Q1097  Baroness Gibson of Market Rasen: I want to be absolutely sure what you are saying because I am finding it very, very strange. You are actually saying to us that it is only at the time when the BBC Charter is under review that you are thinking about the possibility of the BBC having a dedicated sports channel, are you? It is not part and parcel of your marketing of Sky because Sky is associated with sport. You are giving me the impression that you do not think the BBC would do it but, in any case, you only think about it at the time the BBC Charter is being considered.

  Mr Darcey: No, I do not think that is quite what I am saying. I am saying that the main point at which we have a major debate about what is the general scope of what the BBC should do is at Charter time and then in the meantime they tend to discharge that. I tend to think it is for the management to take a decision day-to-day on how to spend the money and discharge their obligations and meet their objectives. There are provisions for what should happen if the BBC want to propose the introduction of a new service and that would have to have a service licence. We think it should have a market impact assessment and we think that should be carried out by Ofcom. It should then have a very tightly defined service licence and it should stick to that, but a proposal, whether it be for sport or whatever, passes those tests so I guess that is part of the framework.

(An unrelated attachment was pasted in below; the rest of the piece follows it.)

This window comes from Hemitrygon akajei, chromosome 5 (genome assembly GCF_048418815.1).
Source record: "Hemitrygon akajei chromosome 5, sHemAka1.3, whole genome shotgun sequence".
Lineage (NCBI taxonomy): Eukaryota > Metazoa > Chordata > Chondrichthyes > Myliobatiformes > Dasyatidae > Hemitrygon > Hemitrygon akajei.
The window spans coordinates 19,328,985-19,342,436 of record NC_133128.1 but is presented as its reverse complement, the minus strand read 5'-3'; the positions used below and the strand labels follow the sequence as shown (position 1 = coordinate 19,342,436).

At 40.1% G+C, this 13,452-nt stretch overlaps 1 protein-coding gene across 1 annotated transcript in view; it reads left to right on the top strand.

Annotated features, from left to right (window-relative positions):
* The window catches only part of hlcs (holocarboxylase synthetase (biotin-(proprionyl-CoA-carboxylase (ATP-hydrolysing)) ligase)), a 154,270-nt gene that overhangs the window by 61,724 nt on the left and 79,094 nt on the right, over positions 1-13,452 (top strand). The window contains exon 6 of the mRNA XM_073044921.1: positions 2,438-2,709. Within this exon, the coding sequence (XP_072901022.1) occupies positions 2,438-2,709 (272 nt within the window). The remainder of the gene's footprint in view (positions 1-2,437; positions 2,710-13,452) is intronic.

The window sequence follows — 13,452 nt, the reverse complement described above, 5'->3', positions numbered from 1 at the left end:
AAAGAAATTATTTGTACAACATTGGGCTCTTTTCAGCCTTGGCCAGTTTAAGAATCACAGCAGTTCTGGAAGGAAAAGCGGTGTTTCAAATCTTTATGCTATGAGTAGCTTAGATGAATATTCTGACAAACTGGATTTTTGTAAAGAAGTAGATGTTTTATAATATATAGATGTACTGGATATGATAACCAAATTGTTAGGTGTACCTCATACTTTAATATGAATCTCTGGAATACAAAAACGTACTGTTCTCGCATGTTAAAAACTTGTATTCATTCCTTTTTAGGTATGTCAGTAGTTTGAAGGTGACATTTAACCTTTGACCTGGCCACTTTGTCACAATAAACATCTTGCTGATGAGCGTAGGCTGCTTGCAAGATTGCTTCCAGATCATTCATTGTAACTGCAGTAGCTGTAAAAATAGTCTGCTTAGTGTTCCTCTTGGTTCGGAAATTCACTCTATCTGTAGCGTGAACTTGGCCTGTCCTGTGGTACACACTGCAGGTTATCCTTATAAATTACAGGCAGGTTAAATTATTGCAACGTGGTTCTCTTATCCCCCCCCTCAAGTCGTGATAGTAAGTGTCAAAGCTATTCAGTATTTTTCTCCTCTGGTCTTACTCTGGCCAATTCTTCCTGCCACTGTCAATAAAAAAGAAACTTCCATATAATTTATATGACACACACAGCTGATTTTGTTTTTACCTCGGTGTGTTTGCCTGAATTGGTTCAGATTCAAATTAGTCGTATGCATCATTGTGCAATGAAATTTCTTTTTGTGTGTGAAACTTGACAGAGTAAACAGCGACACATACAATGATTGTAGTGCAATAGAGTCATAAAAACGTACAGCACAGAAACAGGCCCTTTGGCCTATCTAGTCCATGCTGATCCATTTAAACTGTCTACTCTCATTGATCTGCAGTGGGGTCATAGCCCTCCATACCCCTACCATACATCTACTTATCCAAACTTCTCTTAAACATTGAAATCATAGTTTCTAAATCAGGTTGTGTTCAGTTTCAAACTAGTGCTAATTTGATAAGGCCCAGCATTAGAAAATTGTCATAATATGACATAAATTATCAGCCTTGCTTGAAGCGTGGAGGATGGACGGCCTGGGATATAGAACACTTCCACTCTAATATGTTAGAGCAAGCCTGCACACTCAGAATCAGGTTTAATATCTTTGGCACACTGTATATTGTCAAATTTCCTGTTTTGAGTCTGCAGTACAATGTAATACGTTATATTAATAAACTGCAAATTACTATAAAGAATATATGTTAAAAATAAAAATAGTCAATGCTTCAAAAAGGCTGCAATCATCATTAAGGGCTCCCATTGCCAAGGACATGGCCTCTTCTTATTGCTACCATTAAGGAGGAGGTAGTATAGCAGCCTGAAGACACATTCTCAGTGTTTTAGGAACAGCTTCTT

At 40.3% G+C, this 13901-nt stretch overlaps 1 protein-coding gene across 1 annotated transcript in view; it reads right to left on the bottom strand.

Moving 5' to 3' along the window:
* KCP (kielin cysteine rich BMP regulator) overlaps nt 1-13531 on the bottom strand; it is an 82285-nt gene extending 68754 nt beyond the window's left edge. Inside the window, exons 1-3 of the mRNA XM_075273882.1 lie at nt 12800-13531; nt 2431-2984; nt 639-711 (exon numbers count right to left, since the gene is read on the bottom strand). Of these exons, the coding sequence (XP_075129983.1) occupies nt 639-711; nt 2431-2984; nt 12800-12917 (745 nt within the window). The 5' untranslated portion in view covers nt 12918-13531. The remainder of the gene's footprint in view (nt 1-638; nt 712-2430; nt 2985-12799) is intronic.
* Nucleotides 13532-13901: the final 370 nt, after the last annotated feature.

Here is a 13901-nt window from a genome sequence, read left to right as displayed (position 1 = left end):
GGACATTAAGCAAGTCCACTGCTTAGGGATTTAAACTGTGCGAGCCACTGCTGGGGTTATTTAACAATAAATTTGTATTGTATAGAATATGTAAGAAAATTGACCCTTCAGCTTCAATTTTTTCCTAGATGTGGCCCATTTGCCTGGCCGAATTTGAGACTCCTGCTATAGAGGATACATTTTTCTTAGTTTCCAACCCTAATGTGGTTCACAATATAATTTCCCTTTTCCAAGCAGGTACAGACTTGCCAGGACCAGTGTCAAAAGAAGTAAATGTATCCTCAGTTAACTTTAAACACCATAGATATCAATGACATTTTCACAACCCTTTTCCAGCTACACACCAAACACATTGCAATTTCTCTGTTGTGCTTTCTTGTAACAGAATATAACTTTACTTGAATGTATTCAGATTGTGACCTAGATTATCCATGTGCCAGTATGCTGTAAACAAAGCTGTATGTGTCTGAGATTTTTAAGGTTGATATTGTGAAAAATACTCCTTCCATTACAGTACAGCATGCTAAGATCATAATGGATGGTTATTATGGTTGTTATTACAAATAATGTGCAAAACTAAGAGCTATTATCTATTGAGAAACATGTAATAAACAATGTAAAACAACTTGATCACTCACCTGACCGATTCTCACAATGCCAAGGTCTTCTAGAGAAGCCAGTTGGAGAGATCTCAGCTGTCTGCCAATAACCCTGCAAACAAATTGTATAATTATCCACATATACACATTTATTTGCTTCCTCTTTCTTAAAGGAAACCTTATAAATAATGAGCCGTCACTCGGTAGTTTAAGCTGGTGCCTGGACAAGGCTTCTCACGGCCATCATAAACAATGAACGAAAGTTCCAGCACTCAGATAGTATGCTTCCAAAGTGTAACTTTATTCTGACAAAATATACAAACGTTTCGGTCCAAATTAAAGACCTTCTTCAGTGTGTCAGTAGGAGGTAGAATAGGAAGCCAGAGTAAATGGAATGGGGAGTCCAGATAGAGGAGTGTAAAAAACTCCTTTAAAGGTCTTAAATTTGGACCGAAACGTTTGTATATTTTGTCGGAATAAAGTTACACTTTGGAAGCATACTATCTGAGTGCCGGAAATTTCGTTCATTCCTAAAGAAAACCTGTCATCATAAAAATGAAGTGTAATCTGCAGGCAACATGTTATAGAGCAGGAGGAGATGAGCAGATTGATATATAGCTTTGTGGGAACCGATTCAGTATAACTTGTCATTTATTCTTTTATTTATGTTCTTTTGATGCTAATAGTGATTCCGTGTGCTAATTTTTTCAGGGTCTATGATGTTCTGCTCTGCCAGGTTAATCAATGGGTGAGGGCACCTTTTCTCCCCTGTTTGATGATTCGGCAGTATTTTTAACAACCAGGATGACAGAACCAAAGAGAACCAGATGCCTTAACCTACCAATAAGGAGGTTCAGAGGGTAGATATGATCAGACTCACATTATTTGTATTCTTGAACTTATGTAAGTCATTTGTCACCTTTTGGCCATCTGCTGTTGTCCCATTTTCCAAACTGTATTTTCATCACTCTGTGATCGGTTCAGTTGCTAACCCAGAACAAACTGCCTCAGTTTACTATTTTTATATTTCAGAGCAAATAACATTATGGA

Q1098  Lord Peston: In the end you provide very good sports channels and certainly people with my type of income could not remotely call them expensive. Whether you are talking about Test cricket in the last couple of weeks and our ludicrous performance or some of the other things, it did not cost very much for me to suffer! Could you not argue that it should not be the BBC's highest priority, being a public service broadcaster by definition, if you are doing a reasonably good job, to be doing your job? We are not pressing you too strongly. Although one would like to see more sport on the BBC, no one could say you are not doing a fair job.